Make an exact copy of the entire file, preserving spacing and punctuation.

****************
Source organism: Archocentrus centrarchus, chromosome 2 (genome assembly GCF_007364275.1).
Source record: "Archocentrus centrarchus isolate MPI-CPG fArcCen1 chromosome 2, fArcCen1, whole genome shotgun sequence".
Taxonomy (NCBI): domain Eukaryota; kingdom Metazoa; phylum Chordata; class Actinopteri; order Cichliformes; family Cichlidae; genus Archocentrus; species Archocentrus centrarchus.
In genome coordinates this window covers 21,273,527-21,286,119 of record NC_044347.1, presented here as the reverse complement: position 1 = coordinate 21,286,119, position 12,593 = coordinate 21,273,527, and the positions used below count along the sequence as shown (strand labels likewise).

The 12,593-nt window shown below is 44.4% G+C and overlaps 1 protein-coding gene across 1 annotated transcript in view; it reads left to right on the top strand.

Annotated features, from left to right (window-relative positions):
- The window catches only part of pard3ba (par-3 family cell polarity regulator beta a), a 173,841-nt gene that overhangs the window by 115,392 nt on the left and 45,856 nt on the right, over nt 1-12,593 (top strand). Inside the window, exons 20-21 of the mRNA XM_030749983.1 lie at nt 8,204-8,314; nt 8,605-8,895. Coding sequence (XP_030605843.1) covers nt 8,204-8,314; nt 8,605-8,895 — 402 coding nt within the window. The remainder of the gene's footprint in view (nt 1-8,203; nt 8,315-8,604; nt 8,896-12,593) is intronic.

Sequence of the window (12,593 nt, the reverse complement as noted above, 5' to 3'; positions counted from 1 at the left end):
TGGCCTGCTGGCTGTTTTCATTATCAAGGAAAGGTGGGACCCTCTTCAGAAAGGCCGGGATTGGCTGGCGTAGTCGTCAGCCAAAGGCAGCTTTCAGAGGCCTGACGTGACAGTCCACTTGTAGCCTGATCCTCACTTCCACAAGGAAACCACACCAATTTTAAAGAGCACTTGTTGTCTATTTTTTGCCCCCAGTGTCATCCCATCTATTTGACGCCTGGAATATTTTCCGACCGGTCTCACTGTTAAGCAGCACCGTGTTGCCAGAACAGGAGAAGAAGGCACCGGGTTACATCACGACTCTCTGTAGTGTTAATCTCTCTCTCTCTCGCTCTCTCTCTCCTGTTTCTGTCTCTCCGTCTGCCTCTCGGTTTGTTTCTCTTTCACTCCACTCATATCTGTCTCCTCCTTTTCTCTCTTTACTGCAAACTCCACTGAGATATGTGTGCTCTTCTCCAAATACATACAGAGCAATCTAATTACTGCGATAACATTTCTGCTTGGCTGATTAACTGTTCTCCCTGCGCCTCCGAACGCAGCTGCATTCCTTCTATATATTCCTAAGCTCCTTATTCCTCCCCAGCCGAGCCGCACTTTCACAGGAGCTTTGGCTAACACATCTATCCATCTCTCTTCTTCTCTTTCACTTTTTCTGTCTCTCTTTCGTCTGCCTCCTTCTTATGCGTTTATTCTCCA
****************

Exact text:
Source organism: Archocentrus centrarchus, chromosome 2 (genome assembly GCF_007364275.1).
Source record: "Archocentrus centrarchus isolate MPI-CPG fArcCen1 chromosome 2, fArcCen1, whole genome shotgun sequence".
Taxonomy (NCBI): domain Eukaryota; kingdom Metazoa; phylum Chordata; class Actinopteri; order Cichliformes; family Cichlidae; genus Archocentrus; species Archocentrus centrarchus.
In genome coordinates this window covers 21,273,527-21,286,119 of record NC_044347.1, presented here as the reverse complement: position 1 = coordinate 21,286,119, position 12,593 = coordinate 21,273,527, and the positions used below count along the sequence as shown (strand labels likewise).

The 12,593-nt window shown below is 44.4% G+C and overlaps 1 protein-coding gene across 1 annotated transcript in view; it reads left to right on the top strand.

Annotated features, from left to right (window-relative positions):
- The window catches only part of pard3ba (par-3 family cell polarity regulator beta a), a 173,841-nt gene that overhangs the window by 115,392 nt on the left and 45,856 nt on the right, over nt 1-12,593 (top strand). Inside the window, exons 20-21 of the mRNA XM_030749983.1 lie at nt 8,204-8,314; nt 8,605-8,895. Coding sequence (XP_030605843.1) covers nt 8,204-8,314; nt 8,605-8,895 — 402 coding nt within the window. The remainder of the gene's footprint in view (nt 1-8,203; nt 8,315-8,604; nt 8,896-12,593) is intronic.

Sequence of the window (12,593 nt, the reverse complement as noted above, 5' to 3'; positions counted from 1 at the left end):
TGGCCTGCTGGCTGTTTTCATTATCAAGGAAAGGTGGGACCCTCTTCAGAAAGGCCGGGATTGGCTGGCGTAGTCGTCAGCCAAAGGCAGCTTTCAGAGGCCTGACGTGACAGTCCACTTGTAGCCTGATCCTCACTTCCACAAGGAAACCACACCAATTTTAAAGAGCACTTGTTGTCTATTTTTTGCCCCCAGTGTCATCCCATCTATTTGACGCCTGGAATATTTTCCGACCGGTCTCACTGTTAAGCAGCACCGTGTTGCCAGAACAGGAGAAGAAGGCACCGGGTTACATCACGACTCTCTGTAGTGTTAATCTCTCTCTCTCTCGCTCTCTCTCTCCTGTTTCTGTCTCTCCGTCTGCCTCTCGGTTTGTTTCTCTTTCACTCCACTCATATCTGTCTCCTCCTTTTCTCTCTTTACTGCAAACTCCACTGAGATATGTGTGCTCTTCTCCAAATACATACAGAGCAATCTAATTACTGCGATAACATTTCTGCTTGGCTGATTAACTGTTCTCCCTGCGCCTCCGAACGCAGCTGCATTCCTTCTATATATTCCTAAGCTCCTTATTCCTCCCCAGCCGAGCCGCACTTTCACAGGAGCTTTGGCTAACACATCTATCCATCTCTCTTCTTCTCTTTCACTTTTTCTGTCTCTCTTTCGTCTGCCTCCTTCTTATGCGTTTATTCTCCA